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This is one of the most eloquent breakdowns of a website redesign I’ve read. You can read the entire post on UsabilityPost.com.
A redesign is a symptom of a disease. A good design works to make the thing perform well and to communicate how it works to the user. It’s an expression of function. A well designed thing is beautiful to us precisely because its design is optimal for its purpose—its form is in harmony with its function.
A good design doesn’t need a refresh or a redesign unless the function dramatically changes. If the changes are subtle, the design should be able to accommodate them effortlessly. What we’re seeing though with website redesigns around the Web isn’t a change in function, but a change in style.
The cause of a redesign is an imbalance—a strong focus on style over substance. By focusing on style, you give way to trends, and by their nature, trends come and go. When you imbue your design with the latest trend you sentence it to death. As the latest aesthetic fancy flies away, it will carry off with it that which makes your design so appealing. It will become boring and old, and a redesign will be in order.
The online world is fluid. It’s never the same from one week to the next so, if you work within this industry, resting on your laurels is not an option. In terms of web development, neither is being so rigid in your processes that you can’t adapt to changing trends, behaviors or even clients’ needs.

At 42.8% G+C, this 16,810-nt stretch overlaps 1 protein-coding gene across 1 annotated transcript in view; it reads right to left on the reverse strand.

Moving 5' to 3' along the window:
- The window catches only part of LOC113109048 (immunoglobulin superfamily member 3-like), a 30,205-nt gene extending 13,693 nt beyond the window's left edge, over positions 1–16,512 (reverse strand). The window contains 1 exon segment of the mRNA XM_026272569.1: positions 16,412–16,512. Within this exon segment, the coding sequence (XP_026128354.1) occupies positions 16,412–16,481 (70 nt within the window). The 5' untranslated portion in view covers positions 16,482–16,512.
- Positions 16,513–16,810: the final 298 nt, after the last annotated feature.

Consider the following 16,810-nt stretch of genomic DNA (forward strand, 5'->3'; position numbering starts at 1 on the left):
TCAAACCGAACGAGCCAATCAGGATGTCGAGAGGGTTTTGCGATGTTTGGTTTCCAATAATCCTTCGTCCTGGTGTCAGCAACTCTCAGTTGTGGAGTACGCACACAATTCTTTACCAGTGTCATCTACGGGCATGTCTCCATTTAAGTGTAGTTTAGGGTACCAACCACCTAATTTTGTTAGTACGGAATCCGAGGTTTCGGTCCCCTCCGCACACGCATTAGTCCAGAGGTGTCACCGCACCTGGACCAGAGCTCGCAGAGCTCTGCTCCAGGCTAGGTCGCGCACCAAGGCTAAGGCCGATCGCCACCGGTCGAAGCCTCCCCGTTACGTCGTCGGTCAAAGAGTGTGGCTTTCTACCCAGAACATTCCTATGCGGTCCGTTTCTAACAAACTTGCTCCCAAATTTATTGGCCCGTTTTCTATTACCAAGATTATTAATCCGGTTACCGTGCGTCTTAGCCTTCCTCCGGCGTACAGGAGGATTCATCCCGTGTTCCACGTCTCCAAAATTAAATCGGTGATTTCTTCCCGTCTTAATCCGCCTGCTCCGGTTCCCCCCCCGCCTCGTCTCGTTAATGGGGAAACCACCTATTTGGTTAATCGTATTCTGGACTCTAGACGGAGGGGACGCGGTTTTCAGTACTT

While understanding these basic principles, it’s still an absolute must to work within a well defined development process to ensure your solution (and your reputation) delivers on its promise. When faced with tight deadlines, pressure from account management, unwilling client participants or, all of the above, it’s very easy to succumb to the temptation of just plowing ahead and getting a project out the door. Sure, this approach may keep a budget in check and allow you to move on to the next billable item, but how good is the solution or its long-term viability? Chances are, not very.
Developing a culture that embraces process and uses it to its full potential while being able to balance time line, budget and client expectations is what differentiates “good” from “great”.